The idea is to create a scripting environment to work within Sitecore process, being able to make native calls to Sitecore API and modify content on a per-property level. The goal was to make it familiar to your IT and developers so they can reuse their skillset with it or if they rather learn it here, this knowledge will benefit them in the long run as clearly PowerShell is becoming an industry standard. The plugin’s aim is to manipulate not just sites, but files and pages on a large scale or perform statistical analysis of your content using  a familiar and well documented query language. The console allows you to execute and test scripts interactively, but also gives the admin means of exposing scripts to end users within context menus and in the ribbon. I’m sure in the long run I’ll come up with more applications. Scripted pipeline processors? Scripted renderings? Scripting campaigns statistics and engagement workflow steps? You name it…

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Enable Sitecore DMS Analytics behind a proxy or a CDN

Should you put your Sitecore site behind a load balancing proxy you will run into a bit of a problem with analytics where all the Engagement Analytics app would ever report would be your own load balancing proxy’s IP address. Needless to say that is fairly big loss as you are unable to reap a host of benefits of the Sitecore CEP like page personalization, automation and reporting.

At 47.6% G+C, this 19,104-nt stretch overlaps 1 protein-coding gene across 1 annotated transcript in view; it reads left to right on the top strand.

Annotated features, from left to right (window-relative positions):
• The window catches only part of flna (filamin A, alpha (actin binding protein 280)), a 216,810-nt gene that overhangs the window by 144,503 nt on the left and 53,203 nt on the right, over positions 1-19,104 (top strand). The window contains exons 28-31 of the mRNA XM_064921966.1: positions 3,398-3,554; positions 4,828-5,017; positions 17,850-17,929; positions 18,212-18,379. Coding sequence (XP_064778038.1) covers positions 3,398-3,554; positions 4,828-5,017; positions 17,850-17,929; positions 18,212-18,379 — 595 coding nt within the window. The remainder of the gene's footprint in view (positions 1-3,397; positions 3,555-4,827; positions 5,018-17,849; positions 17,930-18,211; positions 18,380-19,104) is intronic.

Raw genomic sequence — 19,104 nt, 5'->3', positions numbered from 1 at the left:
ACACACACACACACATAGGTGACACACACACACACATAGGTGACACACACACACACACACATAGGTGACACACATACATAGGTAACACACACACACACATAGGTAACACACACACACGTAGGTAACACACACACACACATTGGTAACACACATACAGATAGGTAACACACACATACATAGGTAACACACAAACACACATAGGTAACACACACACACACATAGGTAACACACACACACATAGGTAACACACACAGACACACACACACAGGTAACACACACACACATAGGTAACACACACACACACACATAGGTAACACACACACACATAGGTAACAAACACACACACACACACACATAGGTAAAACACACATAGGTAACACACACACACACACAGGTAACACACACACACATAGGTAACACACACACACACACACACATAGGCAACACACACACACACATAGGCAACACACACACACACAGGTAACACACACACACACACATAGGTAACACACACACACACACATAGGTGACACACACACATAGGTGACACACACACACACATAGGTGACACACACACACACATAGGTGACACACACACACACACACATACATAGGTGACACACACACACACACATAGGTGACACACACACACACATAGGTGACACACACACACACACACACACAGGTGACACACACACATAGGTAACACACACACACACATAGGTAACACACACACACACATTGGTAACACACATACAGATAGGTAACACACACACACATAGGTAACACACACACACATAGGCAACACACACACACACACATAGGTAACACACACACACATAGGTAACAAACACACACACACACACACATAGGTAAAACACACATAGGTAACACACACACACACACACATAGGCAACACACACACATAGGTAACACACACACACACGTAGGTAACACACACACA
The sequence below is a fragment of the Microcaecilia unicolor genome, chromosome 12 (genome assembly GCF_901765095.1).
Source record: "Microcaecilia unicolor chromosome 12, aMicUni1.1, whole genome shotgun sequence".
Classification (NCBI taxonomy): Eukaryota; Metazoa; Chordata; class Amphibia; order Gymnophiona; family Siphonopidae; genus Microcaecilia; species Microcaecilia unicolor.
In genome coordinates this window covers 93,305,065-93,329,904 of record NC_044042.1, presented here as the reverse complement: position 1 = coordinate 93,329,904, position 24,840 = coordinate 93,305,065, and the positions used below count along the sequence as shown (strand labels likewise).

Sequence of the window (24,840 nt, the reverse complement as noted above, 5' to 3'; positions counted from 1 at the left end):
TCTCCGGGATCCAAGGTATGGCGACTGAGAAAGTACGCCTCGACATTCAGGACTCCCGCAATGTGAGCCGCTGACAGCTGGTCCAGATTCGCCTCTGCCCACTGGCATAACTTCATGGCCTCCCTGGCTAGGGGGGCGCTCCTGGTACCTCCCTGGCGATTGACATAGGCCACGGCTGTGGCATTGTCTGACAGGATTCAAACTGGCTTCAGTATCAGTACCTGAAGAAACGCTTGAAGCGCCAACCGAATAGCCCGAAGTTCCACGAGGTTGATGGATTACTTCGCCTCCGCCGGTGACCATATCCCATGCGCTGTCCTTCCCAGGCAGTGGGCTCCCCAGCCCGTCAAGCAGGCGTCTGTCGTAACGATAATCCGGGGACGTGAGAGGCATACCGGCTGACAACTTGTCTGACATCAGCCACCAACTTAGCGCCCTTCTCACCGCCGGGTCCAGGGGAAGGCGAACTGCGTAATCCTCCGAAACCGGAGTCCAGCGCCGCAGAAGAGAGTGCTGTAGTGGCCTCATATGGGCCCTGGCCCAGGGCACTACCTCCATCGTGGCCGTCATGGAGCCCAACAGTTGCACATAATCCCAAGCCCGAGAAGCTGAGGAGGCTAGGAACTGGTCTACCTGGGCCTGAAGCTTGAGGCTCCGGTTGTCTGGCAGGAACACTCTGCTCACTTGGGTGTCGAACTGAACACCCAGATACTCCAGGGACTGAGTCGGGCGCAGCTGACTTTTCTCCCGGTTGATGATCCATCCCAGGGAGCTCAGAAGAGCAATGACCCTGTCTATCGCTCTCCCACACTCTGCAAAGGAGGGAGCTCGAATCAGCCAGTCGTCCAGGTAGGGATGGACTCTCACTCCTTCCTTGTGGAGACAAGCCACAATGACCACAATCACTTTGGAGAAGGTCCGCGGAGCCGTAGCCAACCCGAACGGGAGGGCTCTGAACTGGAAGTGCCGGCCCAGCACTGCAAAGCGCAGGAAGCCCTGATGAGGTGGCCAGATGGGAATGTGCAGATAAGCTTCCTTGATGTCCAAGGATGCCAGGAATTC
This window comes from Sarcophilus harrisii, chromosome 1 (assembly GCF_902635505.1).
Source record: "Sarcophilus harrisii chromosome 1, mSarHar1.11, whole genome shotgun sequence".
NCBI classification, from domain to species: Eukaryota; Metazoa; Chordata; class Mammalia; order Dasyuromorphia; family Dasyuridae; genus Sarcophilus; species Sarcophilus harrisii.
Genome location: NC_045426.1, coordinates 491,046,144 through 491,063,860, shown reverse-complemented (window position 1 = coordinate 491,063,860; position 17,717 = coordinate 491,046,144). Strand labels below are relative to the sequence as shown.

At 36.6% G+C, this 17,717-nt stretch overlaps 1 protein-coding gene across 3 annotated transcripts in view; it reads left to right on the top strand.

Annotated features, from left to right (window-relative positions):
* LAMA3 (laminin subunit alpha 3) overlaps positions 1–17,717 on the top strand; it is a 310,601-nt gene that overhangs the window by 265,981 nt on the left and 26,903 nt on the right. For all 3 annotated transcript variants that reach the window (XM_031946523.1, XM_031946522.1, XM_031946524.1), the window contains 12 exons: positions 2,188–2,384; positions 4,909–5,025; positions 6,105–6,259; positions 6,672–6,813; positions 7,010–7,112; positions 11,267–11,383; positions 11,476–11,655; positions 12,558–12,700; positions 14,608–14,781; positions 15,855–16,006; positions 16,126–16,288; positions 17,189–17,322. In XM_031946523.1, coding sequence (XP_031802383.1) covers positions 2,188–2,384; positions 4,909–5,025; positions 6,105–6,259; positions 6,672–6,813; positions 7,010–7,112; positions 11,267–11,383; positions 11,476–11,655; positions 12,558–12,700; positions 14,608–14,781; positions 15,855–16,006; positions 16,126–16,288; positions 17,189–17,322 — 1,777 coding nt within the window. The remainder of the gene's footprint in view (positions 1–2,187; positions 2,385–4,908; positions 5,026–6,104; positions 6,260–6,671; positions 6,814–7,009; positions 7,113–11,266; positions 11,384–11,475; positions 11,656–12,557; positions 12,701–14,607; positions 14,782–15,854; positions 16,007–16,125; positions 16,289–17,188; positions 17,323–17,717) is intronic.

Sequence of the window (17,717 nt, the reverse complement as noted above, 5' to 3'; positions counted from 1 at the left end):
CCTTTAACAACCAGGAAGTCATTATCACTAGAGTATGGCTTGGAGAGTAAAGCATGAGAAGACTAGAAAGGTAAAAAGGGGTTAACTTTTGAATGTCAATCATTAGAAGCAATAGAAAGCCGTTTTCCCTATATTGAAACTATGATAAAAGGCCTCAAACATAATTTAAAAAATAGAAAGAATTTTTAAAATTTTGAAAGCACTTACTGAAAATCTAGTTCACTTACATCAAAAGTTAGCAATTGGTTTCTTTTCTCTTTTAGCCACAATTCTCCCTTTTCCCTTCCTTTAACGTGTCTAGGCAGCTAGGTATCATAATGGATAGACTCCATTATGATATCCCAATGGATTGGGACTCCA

While our website was running on Sitecore 6.4 this problem was already solved and we have implemented something akin to the solution from Jeroen’s blog. Meanwhile Sitecore has reimplemented its analytics engine from the grounds up in version 6.5, and I should say they did a great job on that. However in the process the API for the analytics has changed to a degree that made our current solution obsolete, basically what we got logged looked as follows:

BrokenAnalytics

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Posted in .Net Framework, ASP.NET, C#, Code Samples, Sitecore, Software Development, Solution
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Most of this post is also based on the Microsoft’s Windows PowerShell Quick Reference however despite the sharing scripting runtimes the nature of the both shells differ considerably as described in the previous post: PowerShell for EPiServer – cheat sheet – Part 1. In all cases where it made sense I’ve converted the samples to establish them in EPiServer scenarios.

How to Write Conditional Statements

To write an If statement use code similar to this:

$page = Get-CurrentPage;
$changedBy = $page.ChangedBy;
$me = [EPiServer.Security.PrincipalInfo]::Current;
$myName = $me.Name;

if ($changedBy -eq "")
  { "Unspecified author - a system page?" }
elseif ($changedBy -eq $myName)
  { "The page has been last edited by me!" }
else
  { "The page has been last edited by "+ $changedBy }

Instead of writing a series of If statements you can use a Switch statement, which is equivalent to VBScript’s Select Case statement:

$page = Get-CurrentPage;
switch ($page.PageChildOrderRule) {
    0 {"Undefined sort order. "}
    1 {"Most recently created page will be first in list"}
    2 {"Oldest created page will be first in list"}
    3 {"Sorted alphabetical on name"}
    4 {"Sorted on page index"}
    5 {"Most recently changed page will be first in list"}
    6 {"Sort on ranking, only supported by special controls"}
    7 {"Oldest published page will be first in list"}
    8 {"Most recently published page will be first in list"}